Mission Community Hospital

March 16, 2020


Crisis-Care Guidelines Community Notification

Care During a Public Health Emergency

Dear patients and families,

We thank you for trusting Mission Community Hospital with your medical care. Our doctors, nurses and staff members care deeply about your health and are committed to keeping you updated about the medical care that is available to patients at this time.

Limited Resources During a Public Health Emergency

Los Angeles County has been facing a public health emergency since earlier this year that has reduced the amount of medical resources available to hospitals and patients.
As we hit record COVID-19 infections in the midst of these shortages, the Hospital recognizes the need to be careful with its resources to ensure its ability to serve the entire community, including those who have illnesses unrelated to this virus. These resources include life support machines (like a ventilator or breathing machine), Intensive Care Unit (ICU) beds and healthy medical staff (like doctors and nurses) to care for patients.

If the Hospital reaches a point where it faces a shortage that will affect its ability to care for all patients, a Triage Team including doctors, a community member, and a bioethics designee (who has expertise in the ethics surrounding health care) will review the cases of all patients who are critically ill. The guidelines developed by this team at Mission Community Hospital will be used to make necessary decisions about allocating limited medical resources based on the best medical information possible, employing the same decision criteria that is being used nationally and throughout California on all patient cases. Those involved in the decision-making process will be given no information about patient age, race, ethnicity, gender, sexual orientation, gender identity, religion, citizenship, insurance, pre-existing disability, or any other information unrelated to the patient’s current medical condition.

Importantly, the status of all critically ill patients will be re-evaluated daily by the Hospital in order to ensure the best possible use of limited resources. In other words, if an ICU bed or ventilator is not available at first, such resources could become available to the patient at a later time.

What This Means for Patients and Their Family or Representative

  1. A patient’s* ability to make medical care choices during a public health emergency may be impacted if medical resources become limited. Even so, it is important for patients to talk to their family members or representative and hospital staff if they:
    • a. Have any current medical conditions;
    • b. Have an advance healthcare directive or would like to complete one;
    • c. Have a Physician Order for Life-Sustaining Treatment (POLST);
    • d. Do not want blood products or important life-saving treatments, such as mechanical ventilation, dialysis, or surgeries to prolong their life;
    • e. Identify one representative for the patient should the patient be unable to communicate.
  2. If a patient becomes ill and the doctor believes the patient needs extra care in an ICU or needs mechanical ventilation (breathing machine), their case will be reviewed, along with other patient cases, to determine how these resources should be shared throughout the hospital.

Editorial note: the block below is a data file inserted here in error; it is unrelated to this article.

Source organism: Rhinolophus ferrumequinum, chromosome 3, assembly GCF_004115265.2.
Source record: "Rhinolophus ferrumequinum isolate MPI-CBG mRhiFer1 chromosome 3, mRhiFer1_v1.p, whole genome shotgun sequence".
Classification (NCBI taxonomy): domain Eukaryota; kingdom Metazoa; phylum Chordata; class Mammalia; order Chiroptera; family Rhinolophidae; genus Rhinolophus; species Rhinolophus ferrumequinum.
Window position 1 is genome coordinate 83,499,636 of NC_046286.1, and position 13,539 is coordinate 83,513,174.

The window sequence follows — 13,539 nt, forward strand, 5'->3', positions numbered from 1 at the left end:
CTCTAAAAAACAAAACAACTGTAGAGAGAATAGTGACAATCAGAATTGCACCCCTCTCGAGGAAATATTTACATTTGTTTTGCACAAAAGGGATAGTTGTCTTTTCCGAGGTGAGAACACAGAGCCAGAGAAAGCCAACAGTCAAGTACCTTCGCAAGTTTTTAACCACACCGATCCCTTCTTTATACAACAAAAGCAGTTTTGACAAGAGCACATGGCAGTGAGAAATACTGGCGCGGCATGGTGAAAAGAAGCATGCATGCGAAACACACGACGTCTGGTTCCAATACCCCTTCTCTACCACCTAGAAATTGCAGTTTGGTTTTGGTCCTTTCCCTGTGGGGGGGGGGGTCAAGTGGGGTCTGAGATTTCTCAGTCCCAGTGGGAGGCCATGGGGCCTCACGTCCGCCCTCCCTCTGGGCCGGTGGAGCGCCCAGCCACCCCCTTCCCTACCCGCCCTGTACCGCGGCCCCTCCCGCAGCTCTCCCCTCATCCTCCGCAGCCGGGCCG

3. If a patient becomes extremely sick and very unlikely to survive his/her illness (even with lifesaving treatment) – limited medical resources may go to treat other patients who are more likely to survive.

    If a ventilator or ICU care is not offered or is stopped, the patient has the right to ask their doctor for further details concerning this decision and will receive everything they need to ensure they are comfortable and free of pain or discomfort.

This is an extremely hard time for our entire community. We are all working together to provide the best care possible. Please feel free to ask your medical team any questions you might have.

* “Patient” refers to the patient or their designated representative if the patient is unable to communicate.

If you have questions or concerns, please call (818) 904-3685.

Note (March 16, 2020)

We always use the best safety practices to protect the health of everyone who comes to our hospital and surrounding campus. Mission Community Hospital is prepared to treat new and emerging diseases, utilizing infection prevention protocols from the Centers for Disease Control and Prevention (CDC). We also continue to coordinate closely with local, state and federal health agencies.

Visitor Policy Updates – Visitation Not Permitted

Effective immediately and until further notice, Mission Community Hospital will no longer allow patient visitation at the Hospital due to the novel coronavirus (COVID-19) and flu. All visitors will be turned away. For additional information, please call 818-787-2222.

Patient Update

All patients will be screened at designated entry points, including the hospital’s Emergency

All Other Non-Clinical Individuals at Mission Community Hospital

To protect our patients and staff from possible exposure to COVID-19, until further notice all non-urgent and non-clinical individuals are no longer permitted on the Hospital’s campus. Exceptions may be made on a case-by-case basis. For those non-clinical individuals allowed on campus, everyone will be screened at designated entry points. No exceptions will be made, however, if an individual has one or more of the following symptoms—fever, cough or shortness of breath—or have traveled in a COVID-19 area or encounter a person who tested positive for COVID-19 in the last 14 days.

We recommend using FaceTime, Skype, Zoom or the phone in your room to connect with and update your loved ones who cannot visit during your stay.
We appreciate your understanding and cooperation.



James Theiring
Chief Executive Officer